Sinead O’Connor’s Muslim identity missing in obituaries, some fans say

O’Connor converted to Islam in 2018, a key moment of her life some say is not highlighted in tributes.

Sinead O'Connor
Sinead O'Connor performs at the O2 Shepherd's Bush Empire on December 16, 2019 in London, England [Gus Stewart/Redferns]

As musicians, politicians and fans remember Sinead O’Connor, some Muslims are disappointed that the Irish singer and lifelong activist’s religious identity is not being highlighted in tributes.

UK police on Thursday said the 56-year-old was found unresponsive in her London residence on Wednesday and that her death was not being treated as suspicious.INTERACTIVE -SINEAD OCONNOR OBIT

O’Connor, whose chart-topping hit “Nothing Compares 2 U” helped her reach global stardom, converted to Islam in 2018.

Since her death was announced, Muslim fans of the superstar have said her conversion to Islam, a cornerstone of her identity, was inspiring, but that some media reports had failed to note her religious beliefs in obituaries.

“This is to announce that I am proud to have become a Muslim. This is the natural conclusion of any intelligent theologian‘s journey. All scripture study leads to Islam. Which makes all other scriptures redundant,” the songstress tweeted on October 19, 2018.

At that time, O’Connor tweeted selfies donning the Muslim headscarf, the hijab, and uploaded a video of her reciting the Islamic call to prayer, the azan.

She took on the Muslim name Shuhada’ Davitt – later changing it to Shuhada Sadaqat – but continued to use the name Sinead O’Connor professionally.

One social media user said imagery of the singer without the hijab points to the glaring lack of Muslim reporters in newsrooms.

Others, like the US-based author Khaled Beydoun, lamented what he called an outright “erasure” of her identity.

Meanwhile, some said that O’Connor was an inspiration for queer Muslims globally.

In 2000, she came out as a lesbian during an interview. But the singer, who was married to several men throughout her life, later said that her sexuality was fluid and that she did not believe in labels.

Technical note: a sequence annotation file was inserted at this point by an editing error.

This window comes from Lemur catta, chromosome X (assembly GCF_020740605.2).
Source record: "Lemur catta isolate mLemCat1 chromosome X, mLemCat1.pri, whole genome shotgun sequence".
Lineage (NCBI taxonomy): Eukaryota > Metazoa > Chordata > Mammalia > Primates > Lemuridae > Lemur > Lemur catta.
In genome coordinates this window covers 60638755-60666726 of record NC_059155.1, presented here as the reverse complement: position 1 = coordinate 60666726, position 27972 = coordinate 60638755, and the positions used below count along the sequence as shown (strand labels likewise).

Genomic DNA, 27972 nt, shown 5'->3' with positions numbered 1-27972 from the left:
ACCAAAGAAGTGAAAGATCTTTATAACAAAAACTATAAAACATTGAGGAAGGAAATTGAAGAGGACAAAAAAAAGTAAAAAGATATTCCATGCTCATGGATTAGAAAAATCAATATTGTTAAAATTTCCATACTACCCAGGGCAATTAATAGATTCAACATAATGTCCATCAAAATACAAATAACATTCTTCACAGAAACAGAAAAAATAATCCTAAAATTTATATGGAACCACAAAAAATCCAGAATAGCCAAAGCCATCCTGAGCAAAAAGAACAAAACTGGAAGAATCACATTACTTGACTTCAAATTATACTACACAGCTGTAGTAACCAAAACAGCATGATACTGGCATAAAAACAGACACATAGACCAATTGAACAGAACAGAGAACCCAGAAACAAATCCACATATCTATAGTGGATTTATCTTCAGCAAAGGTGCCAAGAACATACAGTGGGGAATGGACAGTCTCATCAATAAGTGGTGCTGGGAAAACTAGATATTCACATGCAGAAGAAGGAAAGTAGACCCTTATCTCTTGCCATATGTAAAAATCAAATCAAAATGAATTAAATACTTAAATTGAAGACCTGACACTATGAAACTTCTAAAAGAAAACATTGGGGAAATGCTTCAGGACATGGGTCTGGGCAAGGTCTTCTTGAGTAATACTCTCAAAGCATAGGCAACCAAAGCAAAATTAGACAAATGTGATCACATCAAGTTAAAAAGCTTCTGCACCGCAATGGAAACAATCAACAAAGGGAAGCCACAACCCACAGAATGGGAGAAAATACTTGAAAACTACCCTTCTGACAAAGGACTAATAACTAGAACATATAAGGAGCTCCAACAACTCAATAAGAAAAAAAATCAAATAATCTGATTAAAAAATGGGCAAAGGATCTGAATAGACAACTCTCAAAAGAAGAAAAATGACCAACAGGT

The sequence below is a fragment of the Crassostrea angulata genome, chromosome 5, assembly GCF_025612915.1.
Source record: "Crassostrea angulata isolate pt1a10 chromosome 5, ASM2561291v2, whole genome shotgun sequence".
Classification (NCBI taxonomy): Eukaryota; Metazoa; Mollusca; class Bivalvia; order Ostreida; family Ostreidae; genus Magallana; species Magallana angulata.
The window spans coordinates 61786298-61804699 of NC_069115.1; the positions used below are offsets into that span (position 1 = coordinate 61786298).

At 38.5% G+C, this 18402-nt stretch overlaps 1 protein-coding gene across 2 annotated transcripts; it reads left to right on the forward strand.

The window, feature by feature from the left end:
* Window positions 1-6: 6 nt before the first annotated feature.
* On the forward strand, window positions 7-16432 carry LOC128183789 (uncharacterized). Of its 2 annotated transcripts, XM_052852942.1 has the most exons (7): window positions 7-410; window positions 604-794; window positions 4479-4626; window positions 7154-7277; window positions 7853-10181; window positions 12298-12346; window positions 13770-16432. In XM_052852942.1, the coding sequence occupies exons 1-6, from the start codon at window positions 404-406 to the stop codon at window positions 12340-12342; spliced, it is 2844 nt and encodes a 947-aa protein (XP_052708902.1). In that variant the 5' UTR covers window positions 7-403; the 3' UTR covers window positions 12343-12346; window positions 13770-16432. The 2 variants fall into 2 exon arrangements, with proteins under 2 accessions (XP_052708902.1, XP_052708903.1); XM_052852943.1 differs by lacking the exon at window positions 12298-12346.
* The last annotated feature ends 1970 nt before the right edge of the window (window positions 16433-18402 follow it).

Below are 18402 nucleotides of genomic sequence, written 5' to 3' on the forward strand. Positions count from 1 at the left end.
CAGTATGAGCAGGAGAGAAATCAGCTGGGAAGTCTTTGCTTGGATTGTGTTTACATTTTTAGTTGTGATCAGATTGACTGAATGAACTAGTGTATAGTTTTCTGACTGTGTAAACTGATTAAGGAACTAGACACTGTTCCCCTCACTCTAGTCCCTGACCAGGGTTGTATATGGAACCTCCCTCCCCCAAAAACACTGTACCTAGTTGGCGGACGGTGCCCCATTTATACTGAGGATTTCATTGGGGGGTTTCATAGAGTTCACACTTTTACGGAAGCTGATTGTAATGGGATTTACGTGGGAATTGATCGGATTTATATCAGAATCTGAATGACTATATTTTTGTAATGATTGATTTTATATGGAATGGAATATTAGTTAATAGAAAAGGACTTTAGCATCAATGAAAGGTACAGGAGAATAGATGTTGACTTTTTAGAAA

Some found joy in O’Connor’s conversion growing up, seeing themselves represented, while others, just learning about her Muslim identity after her death, also took inspiration.

O’Connor was no stranger to controversy.

A lifelong nonconformist, she was outspoken about religion, feminism, and war, as well as her own addiction and mental health issues.

In 2014, she refused to play in Israel.

“Let’s just say that, on a human level, nobody with any sanity, including myself, would have anything but sympathy for the Palestinian plight. There’s not a sane person on earth who in any way sanctions what the f*** the Israeli authorities are doing,” she told Hot Press, an Irish music magazine.

Her iconic shaved head and shapeless wardrobe defied early 90s popular culture’s notions of femininity and sexuality.

In 1992, she ripped up a photo of Pope John Paul II during a television appearance on Saturday Night Live, vocal against the Catholic Church’s history of child abuse.

The late former star was also a firm supporter of a united Ireland, under which the United Kingdom would relinquish control of Northern Ireland.

Source: Al Jazeera and news agencies